Despite the ANC’s achievements in reducing debt and deficit levels and driving a growth recovery in the years to 2007, which laid the foundation for its many successes in delivering services and rolling out welfare, the ruling party’s policies failed in a crucial sphere. They were unable to generate the skills, investment and entrepreneurship vital to maintaining growth rates in excess of 6% of GDP. Yet their basic macro-economic and fiscal policies were quite sound and benefited from the commodity boom.

What explains South Africa’s relative economic underperformance is that the ANC contaminated its often sound economics with a racial redistributionist ideology and, in so doing, introduced many inefficiencies, obstacles, and contradictions into the economy.

Examples range from lost investment to ineptitude in much of the civil service. The irony here is that much of what has passed as empowerment policy has been geared at excluding white economic participation (the axing of white teachers was a particularly astounding example), thereby denying many whites the opportunity to help build a more prosperous nation while perversely, in undermining much needed investment for example, harming the prospects of blacks.

The ANC contradicted its growth objectives with a view, at times, of the economy as a finite commodity that had to be redistributed – a crippling approach which stigmatised expanded white economic activity as an attempt to exclude blacks from the economy.

What gave rise to this contradiction can best be explained by the fundamental mistake of regarding redress of past injustice as necessarily involving a conflict between blacks and whites. This approach comes directly from the ANC’s determined pursuit of a National Democratic Revolution – an ideological extravagance for which it is now paying a heavy political price on city streets around South Africa.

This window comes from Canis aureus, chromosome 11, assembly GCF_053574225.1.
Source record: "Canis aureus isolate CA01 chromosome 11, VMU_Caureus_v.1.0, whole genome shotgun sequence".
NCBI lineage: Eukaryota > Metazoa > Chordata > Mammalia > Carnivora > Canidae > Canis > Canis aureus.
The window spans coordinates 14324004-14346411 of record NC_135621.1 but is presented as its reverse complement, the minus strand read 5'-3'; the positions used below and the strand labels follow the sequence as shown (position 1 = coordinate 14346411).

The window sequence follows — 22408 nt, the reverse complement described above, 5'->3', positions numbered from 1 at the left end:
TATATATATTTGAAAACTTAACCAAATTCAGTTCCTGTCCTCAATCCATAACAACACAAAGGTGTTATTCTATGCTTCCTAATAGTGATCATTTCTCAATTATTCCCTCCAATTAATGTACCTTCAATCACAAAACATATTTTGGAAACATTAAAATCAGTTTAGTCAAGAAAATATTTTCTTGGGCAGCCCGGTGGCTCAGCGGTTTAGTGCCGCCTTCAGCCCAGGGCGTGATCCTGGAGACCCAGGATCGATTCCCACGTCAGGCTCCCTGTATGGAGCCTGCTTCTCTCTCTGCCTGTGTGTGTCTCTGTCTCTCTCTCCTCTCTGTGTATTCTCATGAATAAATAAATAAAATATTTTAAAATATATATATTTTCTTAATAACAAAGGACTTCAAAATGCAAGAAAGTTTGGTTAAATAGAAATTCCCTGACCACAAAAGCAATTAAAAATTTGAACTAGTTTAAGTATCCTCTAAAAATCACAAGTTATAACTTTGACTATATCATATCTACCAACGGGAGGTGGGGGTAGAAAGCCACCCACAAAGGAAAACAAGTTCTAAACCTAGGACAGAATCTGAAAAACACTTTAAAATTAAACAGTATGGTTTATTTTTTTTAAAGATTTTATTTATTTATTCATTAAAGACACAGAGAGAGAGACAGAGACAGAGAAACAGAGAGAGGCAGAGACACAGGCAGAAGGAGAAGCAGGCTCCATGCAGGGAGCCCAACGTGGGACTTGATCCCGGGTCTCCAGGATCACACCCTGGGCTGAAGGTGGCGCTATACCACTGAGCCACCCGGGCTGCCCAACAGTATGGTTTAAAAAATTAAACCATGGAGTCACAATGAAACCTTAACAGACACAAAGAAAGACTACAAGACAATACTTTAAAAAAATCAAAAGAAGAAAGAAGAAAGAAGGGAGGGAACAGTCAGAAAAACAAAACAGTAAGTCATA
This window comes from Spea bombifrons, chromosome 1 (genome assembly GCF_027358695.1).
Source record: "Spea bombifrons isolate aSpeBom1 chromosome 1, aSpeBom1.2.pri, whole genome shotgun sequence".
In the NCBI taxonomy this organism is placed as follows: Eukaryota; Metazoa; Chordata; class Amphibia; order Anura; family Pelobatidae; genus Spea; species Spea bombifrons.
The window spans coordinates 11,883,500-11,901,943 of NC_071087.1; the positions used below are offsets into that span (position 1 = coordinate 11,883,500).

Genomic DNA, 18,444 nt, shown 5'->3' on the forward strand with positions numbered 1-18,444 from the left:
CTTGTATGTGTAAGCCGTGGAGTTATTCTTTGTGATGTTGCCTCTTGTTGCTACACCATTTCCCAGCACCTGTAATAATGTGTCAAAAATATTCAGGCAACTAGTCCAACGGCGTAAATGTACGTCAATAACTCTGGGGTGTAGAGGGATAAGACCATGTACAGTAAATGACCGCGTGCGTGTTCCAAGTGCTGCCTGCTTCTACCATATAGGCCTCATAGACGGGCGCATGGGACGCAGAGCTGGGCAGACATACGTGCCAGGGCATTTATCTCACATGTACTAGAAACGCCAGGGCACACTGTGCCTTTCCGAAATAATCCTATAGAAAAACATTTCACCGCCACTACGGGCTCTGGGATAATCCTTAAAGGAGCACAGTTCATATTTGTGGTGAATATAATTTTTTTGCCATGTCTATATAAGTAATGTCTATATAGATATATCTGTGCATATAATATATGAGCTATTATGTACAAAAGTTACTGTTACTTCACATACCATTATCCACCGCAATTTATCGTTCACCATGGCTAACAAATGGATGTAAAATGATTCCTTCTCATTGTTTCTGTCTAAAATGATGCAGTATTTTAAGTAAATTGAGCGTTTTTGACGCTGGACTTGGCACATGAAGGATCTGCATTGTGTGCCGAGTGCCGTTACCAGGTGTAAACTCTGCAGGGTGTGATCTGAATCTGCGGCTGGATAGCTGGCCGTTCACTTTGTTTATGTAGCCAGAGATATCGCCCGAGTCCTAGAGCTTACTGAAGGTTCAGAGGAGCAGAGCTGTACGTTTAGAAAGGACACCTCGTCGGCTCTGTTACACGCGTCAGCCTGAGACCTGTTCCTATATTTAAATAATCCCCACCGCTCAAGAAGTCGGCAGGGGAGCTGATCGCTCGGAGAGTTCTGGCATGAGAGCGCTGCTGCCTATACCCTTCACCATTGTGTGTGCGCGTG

When we look at the ANC, with its long years of domination by the South African Communist Party, we can understand how the burden of the National Democratic Revolution (NDR) has resulted in its failed policies of racial redistribution. You could say they came by those policies honestly. The worrying thing is that the DA, coming from long years of a liberal position which is the antithesis of the NDR, seems to be reaching a similar point in its thinking, without having the ideological baggage the ANC has long forced itself to bear.   

If the ANC were to free itself from such ideological encumbrances, it could begin to see that economic growth in and of itself is what gives rise to empowerment. Economic growth is central to any effective empowerment policy. There is a close correlation between high growth and rapid job creation. Growth rates and household expenditure levels are also closely correlated. What is needed, in short, is a virtuous cycle in which higher investment drives higher growth, and rising growth rates increase employment levels, which in turn allow household consumption to increase and poverty to shrink.

Such an approach would embrace and encourage white economic participation as central to building a better South Africa, instead of stigmatising such participation as a greedy attempt to retain unearned privileges. It would also identify how essential it is to include much greater numbers of black people in the mainstream economy through employment and entrepreneurship instead of leaving a vast number of mainly young people moribund, on the fringes of the economy, where they are forced to subsist on welfare and handouts.    

It is because growth is vital to empowerment that the IRR is busy drafting a new set of empowerment policies for South Africa, which it calls ‘Economic Empowerment for the Disadvantaged’ or ‘EED’. EED identifies its beneficiaries on the basis of their actual socio-economic status, so it no longer needs to use race as a proxy for disadvantage. It also rewards investment and business activities that create jobs, generate taxes, and contribute to exports – which are, of course, the building blocks of every prosperous society.

The beneficiaries of the EED policy will, of course, mainly be black – but the important difference is that they become beneficiaries, not because of their race, but because of their socio-economic circumstances. This is a profoundly important distinction.